Based around a Cooler Master 690 case with an L-shaped side window, it's clear to see that YOYOTech wanted to make the Water Dragon 940 something a little more special than an 'average' pre-built system. Although the case can hardly be described as high-end, it's curved appearance with meshed front and side panels is quite appealing and would be hard to dislike. For those worried about dust, you'll be pleased to hear that only certain parts of the meshed area on the case (drive bezels and fan areas) are actually open to the elements, with most of the mesh actually being backed by plastic.
The Power & Reset switches are positioned down the right-hand side of the case which is quite an unusual position considering the USB, eSATA, IEE1394 and Mic/Headphone ports are located at the top of the case in a much more 'natural' and easier to access area. No YOYOTech branding is present on any part of the case which is consistent with the systems we've seen previously, but a tad strange as most system builders will do anything to get their name 'out there'.
The side panel is kitted out with a Blue LED 120mm fan aligned directly beside the graphics card inside the system. As we've already mentioned, the case also features an L-Shaped window that conveniently allows full viewing of the CoolIT Domino LCD display (more on that shortly) and of course most of the hardware contained within.
If you happen to be one of those annoyingly observant people, then yes, that is a reflection of my Son's shape sorter in the image below-left. Oh the unprofessionalism....
Moving on to the internal appearance of the Water Dragon 940, YOYOTech need to be commended on the functional yet tidy cabling inside the case. Although the cables could undoubtedly be hidden a little more by routing them behind the motherboard, the configuration of our system allowed for additional hard drives and devices to be added without too much 'unbundling'.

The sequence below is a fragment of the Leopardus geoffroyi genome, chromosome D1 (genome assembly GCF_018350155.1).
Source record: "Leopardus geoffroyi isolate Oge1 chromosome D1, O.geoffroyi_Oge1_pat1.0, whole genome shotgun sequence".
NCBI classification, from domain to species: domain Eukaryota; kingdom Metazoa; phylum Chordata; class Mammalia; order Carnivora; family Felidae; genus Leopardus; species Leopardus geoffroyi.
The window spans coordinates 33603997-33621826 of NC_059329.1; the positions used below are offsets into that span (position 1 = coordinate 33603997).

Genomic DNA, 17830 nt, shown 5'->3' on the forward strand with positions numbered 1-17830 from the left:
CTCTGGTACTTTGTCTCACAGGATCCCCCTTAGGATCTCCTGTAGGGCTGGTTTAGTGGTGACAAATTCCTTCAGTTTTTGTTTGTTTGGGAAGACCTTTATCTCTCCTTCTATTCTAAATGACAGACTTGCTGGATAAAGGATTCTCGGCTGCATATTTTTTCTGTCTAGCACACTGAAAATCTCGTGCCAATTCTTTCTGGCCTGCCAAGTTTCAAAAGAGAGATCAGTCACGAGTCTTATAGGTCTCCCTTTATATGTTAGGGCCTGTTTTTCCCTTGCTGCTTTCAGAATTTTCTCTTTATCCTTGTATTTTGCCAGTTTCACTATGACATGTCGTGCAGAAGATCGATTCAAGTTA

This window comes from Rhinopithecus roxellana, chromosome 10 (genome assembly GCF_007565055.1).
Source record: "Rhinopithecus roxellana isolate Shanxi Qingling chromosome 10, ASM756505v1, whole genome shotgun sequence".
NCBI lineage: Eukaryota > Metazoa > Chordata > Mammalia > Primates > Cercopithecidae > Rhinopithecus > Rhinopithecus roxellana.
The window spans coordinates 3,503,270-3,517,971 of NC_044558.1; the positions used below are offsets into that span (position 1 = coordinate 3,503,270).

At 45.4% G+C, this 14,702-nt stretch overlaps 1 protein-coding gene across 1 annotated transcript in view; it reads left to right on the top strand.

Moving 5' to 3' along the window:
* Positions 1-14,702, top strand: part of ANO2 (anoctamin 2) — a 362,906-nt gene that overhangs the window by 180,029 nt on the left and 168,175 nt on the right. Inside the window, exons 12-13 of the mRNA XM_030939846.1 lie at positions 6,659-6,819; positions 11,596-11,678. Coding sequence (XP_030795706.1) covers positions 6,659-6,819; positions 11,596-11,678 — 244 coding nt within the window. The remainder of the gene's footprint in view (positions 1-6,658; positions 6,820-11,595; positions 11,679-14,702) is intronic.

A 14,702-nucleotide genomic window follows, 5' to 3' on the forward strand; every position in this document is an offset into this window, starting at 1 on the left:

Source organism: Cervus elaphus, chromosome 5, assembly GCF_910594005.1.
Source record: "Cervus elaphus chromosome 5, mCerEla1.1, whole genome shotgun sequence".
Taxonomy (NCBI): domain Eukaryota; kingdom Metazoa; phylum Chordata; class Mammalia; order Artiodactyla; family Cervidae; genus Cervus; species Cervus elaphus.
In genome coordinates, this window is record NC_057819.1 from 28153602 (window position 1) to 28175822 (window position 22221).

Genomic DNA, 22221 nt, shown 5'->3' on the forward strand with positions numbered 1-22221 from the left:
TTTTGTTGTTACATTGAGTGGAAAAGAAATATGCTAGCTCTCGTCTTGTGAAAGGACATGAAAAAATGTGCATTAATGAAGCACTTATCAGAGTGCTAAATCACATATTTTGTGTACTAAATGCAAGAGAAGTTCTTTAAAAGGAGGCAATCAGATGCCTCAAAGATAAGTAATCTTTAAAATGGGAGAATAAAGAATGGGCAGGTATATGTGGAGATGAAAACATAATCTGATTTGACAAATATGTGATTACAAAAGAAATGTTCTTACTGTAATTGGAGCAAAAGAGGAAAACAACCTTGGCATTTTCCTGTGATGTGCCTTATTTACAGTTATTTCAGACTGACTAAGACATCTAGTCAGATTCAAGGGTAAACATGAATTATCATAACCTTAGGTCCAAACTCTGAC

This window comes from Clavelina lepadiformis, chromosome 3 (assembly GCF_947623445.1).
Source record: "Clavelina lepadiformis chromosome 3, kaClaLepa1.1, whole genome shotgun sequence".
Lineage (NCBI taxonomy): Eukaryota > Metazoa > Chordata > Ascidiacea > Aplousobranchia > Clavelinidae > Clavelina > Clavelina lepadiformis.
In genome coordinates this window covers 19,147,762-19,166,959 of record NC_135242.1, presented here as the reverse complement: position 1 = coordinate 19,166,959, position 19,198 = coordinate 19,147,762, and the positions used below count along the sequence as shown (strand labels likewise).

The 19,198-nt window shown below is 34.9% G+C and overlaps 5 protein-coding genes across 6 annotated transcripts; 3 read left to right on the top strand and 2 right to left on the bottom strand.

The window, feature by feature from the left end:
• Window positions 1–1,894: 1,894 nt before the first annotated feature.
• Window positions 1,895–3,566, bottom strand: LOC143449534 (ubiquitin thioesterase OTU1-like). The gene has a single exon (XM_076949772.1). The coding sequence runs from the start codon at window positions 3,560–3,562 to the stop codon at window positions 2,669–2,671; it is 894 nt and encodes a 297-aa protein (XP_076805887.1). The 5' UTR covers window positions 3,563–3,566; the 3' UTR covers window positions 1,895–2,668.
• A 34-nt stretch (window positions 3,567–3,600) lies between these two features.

Blue cathodes have also been installed on the top and bottom of the case, giving the whole system an awesome appearance in a darkened room. Unfortunately there doesn't appear to be any (easy) way to turn these off if they don't suit your tastes or surrounding environment.
The pièce de résistance of the entire PC has to be the CoolIT Domino A.L.C water cooling system. Although such systems are generally quite poor at keeping CPU temperatures under control (and indeed a CoolIT system reviewed on Overclock3D back in 2008 didn't do too well) the Domino managed to keep the AMD X4 940 below 30c Idle and 45c Load (25c Ambient) throughout testing. This is pretty damn good considering YOYOTech have applied a healthy 600MHz overclock to the CPU and the Domino consists only of a single 120mm radiator with silent fan.